The Rahm identity shines through in 'Chicago Fire'

Yet never boring, either.

Again, think Pacino, but in his riveting quieter moments, using that raspy croak, sounding like a man who has arrived to break your legs, but it's nothing personal. You might even say if Emanuel were an actor, he's doing something savvy in the way he employs that flat, grave persona on camera, building tension and resonance by playing off the lasting impression of his old role as an explosively profane intimidator.

Actor Michael Lehrer, who portrayed Rahm at The Second City last year in "Sky's the Limit (Weather Permitting)" — partly because he's short and has gray hair, he said — told me he wouldn't think of playing the mayor anymore "as an angry, swearing guy who makes things happen with the flick." That's become a dated character. Now he'd go for "a still, no-nonsense politician who isn't going to give an inch emotionally."

Of course, it needs to be pointed out that there is show business in the mayor's blood: His brother Ari Emanuel is an extremely high-powered Hollywood agent (and co-CEO of William Morris Endeavor, which lists Wolf among its clients). Also, famously, Rahm Emanuel himself was a serious student of ballet, and he has a master's degree in speech and communication from Northwestern University.

Just saying.

It's also not his first time on an NBC series. He could be seen in an episode of "The West Wing," which famously modeled the character Josh — Bradley Whitford's deputy chief of staff — on Rahm Emanuel. (Incidentally, when I asked NBC to speak to Wolf or others associated with "Chicago Fire" about the mayor's cameo, the network declined to offer anyone up; a spokesperson said they would like to keep Rahm's cameo a surprise, despite having released a clip five months ago.)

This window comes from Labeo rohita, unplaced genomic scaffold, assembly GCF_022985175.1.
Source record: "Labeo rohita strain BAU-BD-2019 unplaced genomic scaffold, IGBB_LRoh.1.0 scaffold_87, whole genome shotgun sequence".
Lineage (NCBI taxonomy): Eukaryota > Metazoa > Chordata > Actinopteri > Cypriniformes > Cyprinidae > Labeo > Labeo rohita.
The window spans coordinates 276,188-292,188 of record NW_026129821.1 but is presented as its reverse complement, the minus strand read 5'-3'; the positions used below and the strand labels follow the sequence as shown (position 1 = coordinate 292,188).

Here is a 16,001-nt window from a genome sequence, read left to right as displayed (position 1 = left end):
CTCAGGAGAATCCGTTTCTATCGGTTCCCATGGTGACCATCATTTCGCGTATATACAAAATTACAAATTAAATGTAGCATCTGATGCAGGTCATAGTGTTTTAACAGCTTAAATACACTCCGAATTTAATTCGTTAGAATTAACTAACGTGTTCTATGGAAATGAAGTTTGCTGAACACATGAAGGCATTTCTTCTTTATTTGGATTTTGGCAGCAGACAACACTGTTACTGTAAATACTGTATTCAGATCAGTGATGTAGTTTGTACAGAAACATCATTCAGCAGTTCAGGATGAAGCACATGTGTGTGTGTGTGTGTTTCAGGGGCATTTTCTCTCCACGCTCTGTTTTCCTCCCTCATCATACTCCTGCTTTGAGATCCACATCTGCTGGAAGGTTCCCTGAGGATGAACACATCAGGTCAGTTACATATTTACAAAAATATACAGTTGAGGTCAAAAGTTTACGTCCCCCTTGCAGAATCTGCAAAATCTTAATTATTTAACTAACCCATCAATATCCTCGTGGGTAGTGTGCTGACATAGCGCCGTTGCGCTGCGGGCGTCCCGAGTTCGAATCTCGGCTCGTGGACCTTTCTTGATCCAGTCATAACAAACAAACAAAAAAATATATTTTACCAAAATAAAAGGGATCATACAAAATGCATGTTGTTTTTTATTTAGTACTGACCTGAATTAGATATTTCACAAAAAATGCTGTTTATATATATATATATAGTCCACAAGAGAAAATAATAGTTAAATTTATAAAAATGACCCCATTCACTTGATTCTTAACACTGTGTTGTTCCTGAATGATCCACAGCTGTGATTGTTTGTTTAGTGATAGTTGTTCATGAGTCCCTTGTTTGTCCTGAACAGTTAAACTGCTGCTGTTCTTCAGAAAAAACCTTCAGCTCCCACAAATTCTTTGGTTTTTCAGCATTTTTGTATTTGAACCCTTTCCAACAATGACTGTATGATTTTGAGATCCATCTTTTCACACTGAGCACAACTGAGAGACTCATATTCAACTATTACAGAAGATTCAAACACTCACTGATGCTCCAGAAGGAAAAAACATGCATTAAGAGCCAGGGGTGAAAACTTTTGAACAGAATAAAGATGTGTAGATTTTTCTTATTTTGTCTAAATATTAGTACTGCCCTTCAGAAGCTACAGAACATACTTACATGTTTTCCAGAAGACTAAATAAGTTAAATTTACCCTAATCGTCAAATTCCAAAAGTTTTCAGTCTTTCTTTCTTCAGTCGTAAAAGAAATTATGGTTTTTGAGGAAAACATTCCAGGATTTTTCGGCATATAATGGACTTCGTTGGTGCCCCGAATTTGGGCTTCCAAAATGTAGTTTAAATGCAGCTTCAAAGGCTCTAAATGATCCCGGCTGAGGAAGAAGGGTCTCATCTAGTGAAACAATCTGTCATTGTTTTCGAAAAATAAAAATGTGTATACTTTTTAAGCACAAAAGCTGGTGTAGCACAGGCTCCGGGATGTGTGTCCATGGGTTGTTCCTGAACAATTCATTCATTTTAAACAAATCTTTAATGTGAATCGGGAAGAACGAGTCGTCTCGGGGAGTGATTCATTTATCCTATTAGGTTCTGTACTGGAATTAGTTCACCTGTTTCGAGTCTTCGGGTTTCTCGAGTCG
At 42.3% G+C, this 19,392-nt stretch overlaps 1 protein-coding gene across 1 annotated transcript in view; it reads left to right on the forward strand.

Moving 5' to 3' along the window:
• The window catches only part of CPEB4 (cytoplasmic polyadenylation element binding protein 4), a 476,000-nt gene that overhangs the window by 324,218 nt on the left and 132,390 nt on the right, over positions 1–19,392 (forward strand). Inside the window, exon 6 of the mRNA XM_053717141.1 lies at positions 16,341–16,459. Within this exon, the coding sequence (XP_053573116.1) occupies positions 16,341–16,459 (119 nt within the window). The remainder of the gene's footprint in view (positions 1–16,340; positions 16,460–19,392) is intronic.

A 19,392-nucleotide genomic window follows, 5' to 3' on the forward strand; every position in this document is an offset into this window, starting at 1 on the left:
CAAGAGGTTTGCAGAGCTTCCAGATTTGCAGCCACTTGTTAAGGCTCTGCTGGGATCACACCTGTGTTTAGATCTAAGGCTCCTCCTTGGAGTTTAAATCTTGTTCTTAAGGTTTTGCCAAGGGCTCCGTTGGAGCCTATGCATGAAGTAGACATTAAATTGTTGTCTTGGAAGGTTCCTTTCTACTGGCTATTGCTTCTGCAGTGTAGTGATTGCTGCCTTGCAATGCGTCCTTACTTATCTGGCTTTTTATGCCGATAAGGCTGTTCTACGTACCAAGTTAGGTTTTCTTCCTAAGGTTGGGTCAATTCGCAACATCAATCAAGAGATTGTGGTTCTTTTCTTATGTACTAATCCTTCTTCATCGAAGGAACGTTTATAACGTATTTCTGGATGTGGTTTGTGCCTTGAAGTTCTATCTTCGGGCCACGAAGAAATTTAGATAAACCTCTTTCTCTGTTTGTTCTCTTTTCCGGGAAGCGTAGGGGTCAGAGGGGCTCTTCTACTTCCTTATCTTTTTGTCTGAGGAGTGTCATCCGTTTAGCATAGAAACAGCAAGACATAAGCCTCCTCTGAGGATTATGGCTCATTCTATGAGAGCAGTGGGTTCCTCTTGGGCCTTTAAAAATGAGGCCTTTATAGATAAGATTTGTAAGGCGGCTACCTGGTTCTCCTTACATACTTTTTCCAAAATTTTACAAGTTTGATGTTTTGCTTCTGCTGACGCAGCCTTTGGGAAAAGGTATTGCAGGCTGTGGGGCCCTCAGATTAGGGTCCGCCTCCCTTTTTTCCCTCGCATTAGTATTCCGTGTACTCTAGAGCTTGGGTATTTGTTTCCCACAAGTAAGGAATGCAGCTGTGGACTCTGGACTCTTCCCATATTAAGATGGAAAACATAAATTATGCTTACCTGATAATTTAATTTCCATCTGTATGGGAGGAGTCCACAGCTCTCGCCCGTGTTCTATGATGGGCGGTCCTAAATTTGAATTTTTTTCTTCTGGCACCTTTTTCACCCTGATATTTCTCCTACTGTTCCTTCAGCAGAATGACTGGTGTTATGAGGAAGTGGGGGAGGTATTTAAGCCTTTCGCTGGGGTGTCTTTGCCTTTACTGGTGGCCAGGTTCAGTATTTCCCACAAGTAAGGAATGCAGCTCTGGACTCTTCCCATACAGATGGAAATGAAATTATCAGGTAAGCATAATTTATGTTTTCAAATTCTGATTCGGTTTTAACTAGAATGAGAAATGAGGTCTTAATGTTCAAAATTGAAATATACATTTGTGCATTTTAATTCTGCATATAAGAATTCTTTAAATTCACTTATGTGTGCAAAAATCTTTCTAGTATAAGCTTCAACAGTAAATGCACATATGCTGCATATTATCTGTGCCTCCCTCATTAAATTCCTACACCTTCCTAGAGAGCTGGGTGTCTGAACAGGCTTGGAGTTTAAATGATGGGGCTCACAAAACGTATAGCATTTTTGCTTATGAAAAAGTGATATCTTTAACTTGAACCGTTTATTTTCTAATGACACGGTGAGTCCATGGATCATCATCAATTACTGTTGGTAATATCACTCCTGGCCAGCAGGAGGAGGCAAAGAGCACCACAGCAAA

And, to be honest, there are occasionally cracks in Rahm's theatrical presence.

For instance, the commercial that recently carpet-bombed Chicago television in which the mayor sits close to the camera and explains the city's new contract with its public school teachers. Forget what you think about the contract itself: Despite being produced by Emanuel adviser John Kupper (a former speechwriter for former Mayor Richard M. Daley and a former adviser to Michelle Obama), the mayor appears more shifty-eyed and uncomfortably mellow than he does addressing a room of press from behind a podium.

Then again, if you consider that his predecessor played this role for decades, the part is still evolving.

William Howell, who teaches American politics at the University of Chicago, said: "Being a Chicago mayor comes with so much cultural baggage, being so identified with the Daley family and a certain kind of Chicago, and that's partly what we are seeing, a mayor settle into his part and position and make it his own."

Twitter @borrelli


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